New York Times: “Mr. Mueller’s report released last week brimmed with examples of Mr. Trump seeking to protect himself from the investigation. But his request of Mr. Sessions — and two similar ones detailed in the report — stands apart because it shows Mr. Trump trying to wield the power of law enforcement to target a political rival, a step that no president since Richard M. Nixon is known to have taken.”
“The report gave a detailed account of Mr. Trump’s bids to wield power. Nine months into office in October 2017, he reminded Mr. Sessions in a private meeting that he believed the Justice Department was failing to investigate people who truly deserved scrutiny and mentioned Mrs. Clinton’s emails.”
New York Times: “Ms. Nielsen left the Department of Homeland Security early this month after a tumultuous 16-month tenure and tensions with the White House. Officials said she had become increasingly concerned about Russia’s continued activity in the United States during and after the 2018 midterm elections — ranging from its search for new techniques to divide Americans using social media, to experiments by hackers, to rerouting internet traffic and infiltrating power grids.”
“But in a meeting this year, Mick Mulvaney, the White House chief of staff, made it clear that Mr. Trump still equated any public discussion of malign Russian election activity with questions about the legitimacy of his victory. According to one senior administration official, Mr. Mulvaney said it ‘wasn’t a great subject and should be kept below his level.’”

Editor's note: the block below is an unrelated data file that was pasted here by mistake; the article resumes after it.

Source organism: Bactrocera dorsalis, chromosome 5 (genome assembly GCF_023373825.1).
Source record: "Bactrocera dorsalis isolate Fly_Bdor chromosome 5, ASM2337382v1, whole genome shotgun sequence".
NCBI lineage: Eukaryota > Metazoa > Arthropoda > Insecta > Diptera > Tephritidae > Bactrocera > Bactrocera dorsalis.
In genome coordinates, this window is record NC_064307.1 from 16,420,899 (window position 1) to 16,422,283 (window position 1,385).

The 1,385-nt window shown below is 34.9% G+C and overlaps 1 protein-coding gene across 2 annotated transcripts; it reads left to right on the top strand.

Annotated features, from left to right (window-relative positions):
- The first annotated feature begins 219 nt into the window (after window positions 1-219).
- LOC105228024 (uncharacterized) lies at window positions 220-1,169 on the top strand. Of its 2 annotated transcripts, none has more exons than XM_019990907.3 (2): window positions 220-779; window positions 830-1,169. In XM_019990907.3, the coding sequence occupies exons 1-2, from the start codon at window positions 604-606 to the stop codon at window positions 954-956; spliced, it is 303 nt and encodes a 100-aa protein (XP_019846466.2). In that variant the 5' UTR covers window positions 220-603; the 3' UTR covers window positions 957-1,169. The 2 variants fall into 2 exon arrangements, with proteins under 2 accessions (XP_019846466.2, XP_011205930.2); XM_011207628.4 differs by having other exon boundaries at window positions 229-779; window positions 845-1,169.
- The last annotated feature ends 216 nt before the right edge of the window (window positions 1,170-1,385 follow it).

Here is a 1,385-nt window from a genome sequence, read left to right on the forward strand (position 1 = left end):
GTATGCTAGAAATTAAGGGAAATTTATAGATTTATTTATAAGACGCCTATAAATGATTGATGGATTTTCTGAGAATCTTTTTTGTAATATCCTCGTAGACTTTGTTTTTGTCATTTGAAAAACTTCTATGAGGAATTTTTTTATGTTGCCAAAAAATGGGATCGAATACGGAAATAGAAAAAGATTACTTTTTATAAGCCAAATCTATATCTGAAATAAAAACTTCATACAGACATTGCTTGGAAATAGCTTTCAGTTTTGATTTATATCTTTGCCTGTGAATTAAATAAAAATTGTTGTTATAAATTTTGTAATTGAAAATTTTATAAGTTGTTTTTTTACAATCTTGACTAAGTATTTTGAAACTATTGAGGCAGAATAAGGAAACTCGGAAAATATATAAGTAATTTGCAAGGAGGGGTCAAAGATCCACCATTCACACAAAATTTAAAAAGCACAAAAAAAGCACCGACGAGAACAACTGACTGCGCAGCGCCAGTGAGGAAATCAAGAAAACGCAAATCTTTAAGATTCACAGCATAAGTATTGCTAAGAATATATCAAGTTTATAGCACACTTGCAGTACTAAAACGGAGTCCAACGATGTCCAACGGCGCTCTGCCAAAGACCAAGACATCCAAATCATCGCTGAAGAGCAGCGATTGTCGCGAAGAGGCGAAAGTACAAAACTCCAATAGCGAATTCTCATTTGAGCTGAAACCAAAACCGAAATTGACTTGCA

Acting White House chief of staff Mick Mulvaney issued a statement saying he didn’t recall instructing aides to keep discussions about election security off President Trump’s radar, after the New York Times reported Mulvaney said the topic “should be kept below his level,” Politico reports.
Said Mulvaney: “I don’t recall anything along those lines happening in any meeting.”
Just a day after Queen Elizabeth invited him to Buckingham Palace this summer, President Trump pushed out a baseless conspiracy theory that the British government spied on his 2016 campaign on behalf of President Obama’s administration.
The Daily Beast notes British intelligence issued a withering response: “As we have previously stated, the allegations that GCHQ was asked to conduct ‘wire tapping’ against the then President Elect are nonsense. They are utterly ridiculous and should be ignored.”
President Trump tweeted that he would challenge impeachment in the Supreme Court if Democrats moved forward. Said Trump: “The Mueller Report, despite being written by Angry Democrats and Trump Haters, and with unlimited money behind it ($35,000,000), didn’t lay a glove on me.” He added: “If the partisan Dems ever tried to Impeach, I would first head to the U.S. Supreme Court. Not only are there no ‘High Crimes and Misdemeanors,’ there are no Crimes by me at all.”
That’s not how impeachment works, Donald. Read the Constitution. The Supreme Court plays no role and you cannot appeal your indictment by the House.
President Trump told the Washington Post that he “is opposed to current and former White House aides providing testimony to congressional panels in the wake of the special counsel report, intensifying a power struggle between his administration and House Democrats.” Said Trump: “There is no reason to go any further, and especially in Congress where it’s very partisan — obviously very partisan.” “We’re fighting all the subpoenas.” — President Trump, speaking to reporters.